What can be used in place of fish sauce? (5+ alternatives)

In this blog post, we will answer the following question: What can be used in place of fish sauce? We will give you six alternatives for fish sauce and discuss what is fish sauce used for.

What can be used in place of fish sauce?

There are several vegan options that can be used in place of fish sauce. While fish sauce (aka a liquid seasoning made from fish or krill that has been salted and fermented for two years or more) is commonly found even in your average grocery store now, vegetarians and vegans avoid it for obvious reasons, as do many with shellfish allergies. So how do you get the umami stinging kick without resorting to the bottled stuff?

1. Mushrooms, umami broth

The cook’s illustrator found that a salty broth made from mushrooms, salt, and soy sauce could be used in a 1: 1 ratio with the real deal.

2. Soy sauce + chopped anchovy

Alternatively, for a tablespoon of fish sauce, you can use a tablespoon of soy sauce mixed with a finely chopped anchovy fillet (scaled up or down, depending on the needs of your recipe).

3. Soy sauce + vinegar + a pinch of salt

Soy sauce is quite sweet and umami, but it needs a bit of puckering to make it a suitable substitute for fish sauce. Try mixing equal parts soy sauce and vinegar (white, cider, wine or champagne, or rice, it all works, just not balsamic), and add a pinch of salt, then use it in the same ratio as the fish sauce.

4. Liquid or coconut milk + a pinch of salt

Made from soy treated with an acidic solution, or fermented coconut sap, respectively, the liquid and coconut amino acids have a salty, sweet, and umami-inflected taste that is somewhat reminiscent of fish sauce, though not exact, and the underlying contribution of fish sauce will not be present using this option. Use amino acids in a 1: 1 ratio and be sure to add a pinch of salt to taste.

5. Vinegar + wakame powder + pinch of salt

Wakame powder, also known as a variety of edible seaweed that has been dried and finely ground, closely approximates the salty taste of the fish sauce. Mixed with any vinegar of your choice (except, you guessed it, balsamic) plus a pinch of salt, this sub will be pretty close to the original. However, it will also be dark green and cloudy in color, so keep that in mind based on the recipe you’re hoping to use it in (you may want to keep it out of clear sauces or broths, for example).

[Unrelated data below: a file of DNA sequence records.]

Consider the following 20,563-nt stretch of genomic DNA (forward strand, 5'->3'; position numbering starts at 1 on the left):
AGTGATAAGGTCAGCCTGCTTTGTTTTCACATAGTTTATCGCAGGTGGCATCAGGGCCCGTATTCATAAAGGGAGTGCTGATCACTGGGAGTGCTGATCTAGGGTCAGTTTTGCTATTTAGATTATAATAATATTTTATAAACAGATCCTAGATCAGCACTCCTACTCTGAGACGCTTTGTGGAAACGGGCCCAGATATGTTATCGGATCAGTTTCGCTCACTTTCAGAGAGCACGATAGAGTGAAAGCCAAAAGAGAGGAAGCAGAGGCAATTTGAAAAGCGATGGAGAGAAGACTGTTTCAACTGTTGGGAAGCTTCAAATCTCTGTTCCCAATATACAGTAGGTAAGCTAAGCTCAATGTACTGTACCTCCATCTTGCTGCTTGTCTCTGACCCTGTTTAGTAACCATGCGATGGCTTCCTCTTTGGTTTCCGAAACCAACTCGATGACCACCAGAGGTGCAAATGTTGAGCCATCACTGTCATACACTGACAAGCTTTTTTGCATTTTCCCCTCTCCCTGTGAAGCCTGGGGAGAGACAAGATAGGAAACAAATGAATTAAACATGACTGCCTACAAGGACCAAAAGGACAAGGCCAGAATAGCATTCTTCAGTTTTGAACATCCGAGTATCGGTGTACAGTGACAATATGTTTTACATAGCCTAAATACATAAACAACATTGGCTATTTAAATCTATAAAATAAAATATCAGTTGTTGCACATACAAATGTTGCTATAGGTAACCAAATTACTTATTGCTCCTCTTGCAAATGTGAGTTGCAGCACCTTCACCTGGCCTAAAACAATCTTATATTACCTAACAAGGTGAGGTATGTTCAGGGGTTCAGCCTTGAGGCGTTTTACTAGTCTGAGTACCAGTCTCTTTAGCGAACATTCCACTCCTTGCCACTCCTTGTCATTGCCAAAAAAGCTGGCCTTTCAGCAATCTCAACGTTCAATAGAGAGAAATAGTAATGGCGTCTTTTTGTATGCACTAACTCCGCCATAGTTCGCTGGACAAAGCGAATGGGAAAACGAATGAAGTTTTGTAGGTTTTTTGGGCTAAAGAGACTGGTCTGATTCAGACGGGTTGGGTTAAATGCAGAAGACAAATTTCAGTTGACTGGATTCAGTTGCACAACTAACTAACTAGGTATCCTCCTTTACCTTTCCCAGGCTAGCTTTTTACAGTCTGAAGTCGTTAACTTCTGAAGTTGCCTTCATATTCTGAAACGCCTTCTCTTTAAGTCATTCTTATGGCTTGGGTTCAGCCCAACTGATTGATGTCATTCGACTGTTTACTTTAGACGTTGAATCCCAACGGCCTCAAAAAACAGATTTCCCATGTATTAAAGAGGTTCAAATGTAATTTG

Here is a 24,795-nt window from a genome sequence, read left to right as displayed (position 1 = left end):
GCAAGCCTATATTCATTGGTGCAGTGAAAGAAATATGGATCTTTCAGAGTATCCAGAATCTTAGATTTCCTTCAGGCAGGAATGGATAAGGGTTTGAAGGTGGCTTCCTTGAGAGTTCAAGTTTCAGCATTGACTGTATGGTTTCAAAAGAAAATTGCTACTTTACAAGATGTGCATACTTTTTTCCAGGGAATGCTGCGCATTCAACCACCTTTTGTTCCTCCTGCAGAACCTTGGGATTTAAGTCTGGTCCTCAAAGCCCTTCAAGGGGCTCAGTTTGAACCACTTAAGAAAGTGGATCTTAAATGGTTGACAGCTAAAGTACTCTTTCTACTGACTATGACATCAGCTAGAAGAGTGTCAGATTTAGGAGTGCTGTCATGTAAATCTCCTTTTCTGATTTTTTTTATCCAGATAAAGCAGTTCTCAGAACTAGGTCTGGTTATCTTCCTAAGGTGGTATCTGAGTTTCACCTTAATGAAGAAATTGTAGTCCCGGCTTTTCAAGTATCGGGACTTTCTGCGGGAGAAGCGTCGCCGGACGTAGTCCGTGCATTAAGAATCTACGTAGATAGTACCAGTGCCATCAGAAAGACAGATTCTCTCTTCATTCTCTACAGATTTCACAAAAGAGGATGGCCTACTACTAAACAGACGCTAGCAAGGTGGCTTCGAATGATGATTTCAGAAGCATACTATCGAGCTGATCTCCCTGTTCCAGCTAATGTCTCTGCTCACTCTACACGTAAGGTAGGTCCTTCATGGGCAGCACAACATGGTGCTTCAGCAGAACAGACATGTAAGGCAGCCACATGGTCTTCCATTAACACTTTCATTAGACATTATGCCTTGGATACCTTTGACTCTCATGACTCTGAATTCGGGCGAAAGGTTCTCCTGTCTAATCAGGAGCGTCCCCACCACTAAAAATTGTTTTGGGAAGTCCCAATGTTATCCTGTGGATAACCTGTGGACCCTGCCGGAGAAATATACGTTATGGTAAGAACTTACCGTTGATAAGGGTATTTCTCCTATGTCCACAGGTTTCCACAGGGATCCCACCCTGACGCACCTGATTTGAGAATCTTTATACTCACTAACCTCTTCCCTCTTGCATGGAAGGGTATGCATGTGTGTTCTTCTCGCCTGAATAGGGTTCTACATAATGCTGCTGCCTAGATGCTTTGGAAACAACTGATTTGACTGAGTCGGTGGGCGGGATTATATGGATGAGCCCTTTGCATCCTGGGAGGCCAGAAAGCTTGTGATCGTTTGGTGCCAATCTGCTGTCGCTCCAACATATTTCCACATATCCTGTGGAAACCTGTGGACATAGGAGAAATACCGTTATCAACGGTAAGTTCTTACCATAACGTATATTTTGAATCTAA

6. Vegan fish sauce

This recipe combines a number of substitution tips and tricks from above. It’s a bit more complicated than the others too, but it’s worth it. It tastes just like fish sauce. All that said, we recommend making a big batch so you can add dashes and drizzles for many pans of pad Thai to come.

What to use fish sauce for

Although the fish sauce is a condiment found in almost all of Asia, it is essential if we want to introduce ourselves to Thai or Vietnamese cuisines, where it is ubiquitous.

In Southeast Asia, fish sauce is used to dress all kinds of woks, salads, and even curries, and it is essential in such iconic dishes as pad thai or Vietnamese rolls, which are dipped in a sauce in which the nuoc man is necessary.

In Asia, fish sauces serve the same function as soy sauce, and it is wildly popular precisely in regions where this legume does not grow well.

It is a salty condiment, with a very recognizable flavor of intense umami, which evokes more roast meat than the sea.

There are many varieties of fish sauce. In Thailand, it is known as nam-pla, in Vietnam, nuoc mam, Korea jeot-Kal, or in Japan shiokara. These sauces are made with different raw materials and other fermentation times, but their manufacture is practically identical.

First, fish or shellfish waste is mixed with salt until a saline concentration of between 10 and 30% is obtained. This mass is sealed in closed containers for a month to get the fish pastes and 24 months to make the sauces.

Pasta (harder to find in the West) has a robust fishy taste and rotten smell. But the sauces are barely reminiscent of what they once were: it is a salty condiment, with a very recognizable taste of intense umami, which is more reminiscent of roast meat than the sea. Its uses in the kitchen are unlimited.

Conclusions

There are several options to be used in place of fish sauce. Among those mentioned in this article are soy sauce, vinegar, chopped anchovy, coconut milk, or vegan fish sauce.

There is a great variety of fish sauces, using anchovies, prawns, squid, or even mollusks according to the recipe. Some recipes incorporate some herbs and also taste of chicken or pork. You can use anchovies instead of fish sauce, but do not use too many of them since it can easily be too much and make your dish bitter.

If you have any questions or comments on the content, please let us know!

References

Bonappetit.com – Fish Sauce

Thestonesoup.com – The Best Simple Fish Sauce Substitutes

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Hi, I am Charlotte, I love cooking and in my previous life, I was a chef. I bring some of my experience to the recipes on this hub and answer your food questions.

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